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Gastric Sleeve Surgery

Gastric sleeve is a surgery that involves only the stomach. It does not involve surgery on the intestine. A large, rounded portion of the stomach is removed, leaving a slender section of stomach that looks like a sleeve, or a banana. After a sleeve gastrectomy, patients feel full after eating much less.

Gastric sleeve leaves the openings of the stomach intact, so digestion can continue as normal unlike gastric bypass. This procedure is also helpful for patients who want to lose weight but have health conditions that make more aggressive procedures less safe. This procedure is irreversible, but it can be converted to other weight loss procedures in the future if necessary.

In gastric sleeve surgery, also called vertical sleeve gastrectomy, a surgeon removes most of your stomach, leaving only a banana-shaped section that is closed with staples. Like gastric band surgery, this surgery reduces the amount of food that can fit in your stomach, making you feel full sooner. Taking out part of your stomach may also affect gut hormones or other factors such as gut bacteria that may affect appetite and metabolism. This type of surgery cannot be reversed because some of the stomach is permanently removed.

Advantages of Gastric Sleeve

  • No disconnecting or rerouting of small intestine
  • Weight loss similar to gastric bypass
  • No implanted device and no adjustments
  • Safer than gastric bypass

Gastric Sleeve Risks

  • Long-term results not known conclusively
  • Severely obese patients may need a second operation with a conversion to bypass

Procedure of Gastric Sleeve Surgery

This procedure works by several mechanisms. First, the new stomach pouch holds a considerably smaller volume than the normal stomach and helps to significantly reduce the amount of food (and thus calories) that can be consumed. The greater impact, however, seems to be the effect the surgery has on gut hormones that impact a number of factors including hunger, satiety, and blood sugar control.

Short term studies show that the sleeve is as effective as the roux-en-Y gastric bypass in terms of weight loss and improvement or remission of diabetes. There is also evidence that suggest the sleeve, similar to the gastric bypass, is effective in improving type 2 diabetes independent of the weight loss. The complication rates of the sleeve fall between those of the adjustable gastric band and the roux-en-y gastric bypass.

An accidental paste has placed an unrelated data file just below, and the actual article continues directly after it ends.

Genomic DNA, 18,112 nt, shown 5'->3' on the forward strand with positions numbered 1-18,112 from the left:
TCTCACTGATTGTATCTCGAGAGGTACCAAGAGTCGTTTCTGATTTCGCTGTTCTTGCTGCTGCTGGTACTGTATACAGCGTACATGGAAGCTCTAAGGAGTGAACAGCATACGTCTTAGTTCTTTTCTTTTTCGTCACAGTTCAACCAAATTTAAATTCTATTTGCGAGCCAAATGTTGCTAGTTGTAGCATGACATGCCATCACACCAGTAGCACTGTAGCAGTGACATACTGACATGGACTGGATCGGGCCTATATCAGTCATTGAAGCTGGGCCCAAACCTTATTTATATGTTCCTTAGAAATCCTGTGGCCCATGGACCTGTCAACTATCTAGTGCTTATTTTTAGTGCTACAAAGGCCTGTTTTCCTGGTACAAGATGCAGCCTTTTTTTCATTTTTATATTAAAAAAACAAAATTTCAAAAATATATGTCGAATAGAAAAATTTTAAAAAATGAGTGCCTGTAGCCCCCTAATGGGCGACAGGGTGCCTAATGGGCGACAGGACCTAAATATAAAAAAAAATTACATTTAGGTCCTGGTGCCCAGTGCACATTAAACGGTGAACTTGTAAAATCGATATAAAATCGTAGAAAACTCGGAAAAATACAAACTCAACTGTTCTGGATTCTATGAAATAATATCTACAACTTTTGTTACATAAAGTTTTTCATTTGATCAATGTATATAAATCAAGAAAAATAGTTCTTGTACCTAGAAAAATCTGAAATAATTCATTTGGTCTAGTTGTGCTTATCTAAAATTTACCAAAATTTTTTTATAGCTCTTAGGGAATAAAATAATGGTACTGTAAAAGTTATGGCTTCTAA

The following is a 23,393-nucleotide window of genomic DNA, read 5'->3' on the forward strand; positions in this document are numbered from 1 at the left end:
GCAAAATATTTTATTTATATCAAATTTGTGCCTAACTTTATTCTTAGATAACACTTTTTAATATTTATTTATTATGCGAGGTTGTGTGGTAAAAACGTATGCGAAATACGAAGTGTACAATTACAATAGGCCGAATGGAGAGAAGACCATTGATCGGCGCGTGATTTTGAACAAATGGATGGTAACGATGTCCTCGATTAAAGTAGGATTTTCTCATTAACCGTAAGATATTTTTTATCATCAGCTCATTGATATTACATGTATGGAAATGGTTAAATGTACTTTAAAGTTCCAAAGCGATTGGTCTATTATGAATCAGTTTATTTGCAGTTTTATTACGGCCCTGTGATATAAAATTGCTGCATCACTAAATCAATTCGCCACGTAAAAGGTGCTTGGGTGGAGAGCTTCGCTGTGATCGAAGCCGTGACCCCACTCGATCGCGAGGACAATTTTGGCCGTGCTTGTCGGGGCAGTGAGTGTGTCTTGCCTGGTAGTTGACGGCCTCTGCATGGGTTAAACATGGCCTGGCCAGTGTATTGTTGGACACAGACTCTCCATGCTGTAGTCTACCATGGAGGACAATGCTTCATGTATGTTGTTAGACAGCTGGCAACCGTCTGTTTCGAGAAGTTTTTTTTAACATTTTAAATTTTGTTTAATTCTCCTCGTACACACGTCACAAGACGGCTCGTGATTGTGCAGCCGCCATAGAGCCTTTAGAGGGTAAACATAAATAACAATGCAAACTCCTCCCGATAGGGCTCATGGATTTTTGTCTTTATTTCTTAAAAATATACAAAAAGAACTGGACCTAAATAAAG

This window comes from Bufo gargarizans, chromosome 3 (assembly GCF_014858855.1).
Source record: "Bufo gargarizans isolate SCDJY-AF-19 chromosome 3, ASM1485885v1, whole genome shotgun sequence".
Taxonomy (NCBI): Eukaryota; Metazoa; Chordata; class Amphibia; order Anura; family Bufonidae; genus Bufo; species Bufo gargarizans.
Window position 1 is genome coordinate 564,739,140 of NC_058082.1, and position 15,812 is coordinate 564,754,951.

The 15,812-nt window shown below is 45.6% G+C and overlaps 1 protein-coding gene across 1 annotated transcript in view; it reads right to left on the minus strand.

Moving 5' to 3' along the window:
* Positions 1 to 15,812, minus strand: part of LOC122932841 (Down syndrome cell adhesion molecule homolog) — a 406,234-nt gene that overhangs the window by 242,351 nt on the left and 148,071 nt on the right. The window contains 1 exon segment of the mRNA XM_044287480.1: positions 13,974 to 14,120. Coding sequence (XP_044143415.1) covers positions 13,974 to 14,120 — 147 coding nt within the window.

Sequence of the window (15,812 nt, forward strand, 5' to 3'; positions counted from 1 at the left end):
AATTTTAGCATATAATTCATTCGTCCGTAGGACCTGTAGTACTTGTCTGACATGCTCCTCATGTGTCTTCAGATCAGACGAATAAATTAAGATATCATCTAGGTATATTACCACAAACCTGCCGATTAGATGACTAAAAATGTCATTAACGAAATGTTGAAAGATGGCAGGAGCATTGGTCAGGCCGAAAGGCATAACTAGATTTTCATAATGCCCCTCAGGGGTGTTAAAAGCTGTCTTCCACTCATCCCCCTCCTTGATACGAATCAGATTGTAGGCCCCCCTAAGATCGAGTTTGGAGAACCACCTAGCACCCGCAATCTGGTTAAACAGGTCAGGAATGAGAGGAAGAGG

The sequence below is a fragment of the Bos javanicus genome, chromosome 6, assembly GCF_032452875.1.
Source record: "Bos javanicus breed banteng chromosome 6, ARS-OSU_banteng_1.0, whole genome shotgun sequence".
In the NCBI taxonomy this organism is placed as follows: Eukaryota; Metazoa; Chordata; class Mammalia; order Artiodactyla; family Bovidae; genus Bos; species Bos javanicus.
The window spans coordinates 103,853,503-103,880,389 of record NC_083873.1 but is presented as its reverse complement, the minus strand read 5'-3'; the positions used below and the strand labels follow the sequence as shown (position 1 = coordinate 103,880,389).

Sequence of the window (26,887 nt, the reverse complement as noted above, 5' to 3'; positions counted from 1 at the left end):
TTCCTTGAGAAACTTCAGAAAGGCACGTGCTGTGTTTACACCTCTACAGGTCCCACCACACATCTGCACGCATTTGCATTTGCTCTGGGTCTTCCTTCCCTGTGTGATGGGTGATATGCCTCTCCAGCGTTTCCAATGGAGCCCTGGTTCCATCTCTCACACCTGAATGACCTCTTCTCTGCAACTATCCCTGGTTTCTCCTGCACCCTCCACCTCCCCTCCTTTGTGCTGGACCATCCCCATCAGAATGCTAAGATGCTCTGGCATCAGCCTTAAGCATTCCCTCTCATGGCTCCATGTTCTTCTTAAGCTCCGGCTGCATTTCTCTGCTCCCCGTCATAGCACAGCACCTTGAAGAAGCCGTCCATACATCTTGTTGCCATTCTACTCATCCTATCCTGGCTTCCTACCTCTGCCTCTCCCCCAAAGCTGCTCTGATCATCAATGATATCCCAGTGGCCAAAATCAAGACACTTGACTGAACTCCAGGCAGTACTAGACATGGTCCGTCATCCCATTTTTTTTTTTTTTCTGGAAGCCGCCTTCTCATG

Advantages

  1. Restricts the amount of food the stomach can hold
  2. Induces rapid and significant weight loss that comparative studies find similar to that of the Roux-en-Y gastric bypass. Weight loss of >50% for 3-5+ year data, and weight loss comparable to that of the bypass with maintenance of >50%
  3. Requires no foreign objects (AGB), and no bypass or re-routing of the food stream (RYGB)
  4. Involves a relatively short hospital stay of approximately 2 days
  5. Causes favorable changes in gut hormones that suppress hunger, reduce appetite and improve satiety

Health benefits of Gastric Sleeve Surgery

Gastric sleeve results in complete “resolution” (cure, as long as weight loss is maintained) of many obesity-related health problems, including those listed below:

  • Diabetes
  • Sleep apnea
  • Hypertension
  • Asthma
  • Cholesterol problems
  • and at least 10 other conditions

Patients who aren’t cured usually experience a noticeable improvement.

Note that patients who have a strict follow-up schedule with their surgeon at 3-, 6-, and 12-months post-op see greater improvements in or remission of their diabetes, high blood pressure (hypertension), and high cholesterol than patients who skip these visits.

Gastric sleeve weight loss also improves joint health. For every pound of weight lost, there is a 4 pound reduction in pressure on the knee. This improves mobility and reduces pain in the knees.

Further, 88,000 weight loss surgery participants were involved in data collection for cancer research. Results state that patients who undergo weight loss surgery have 33% less risk of developing cancer.

Risk rates were even further reduced for obesity-related cancers, including:

  • Colon cancer
  • Postmenopausal breast cancer
  • Endometrial cancer
  • Pancreatic cancer



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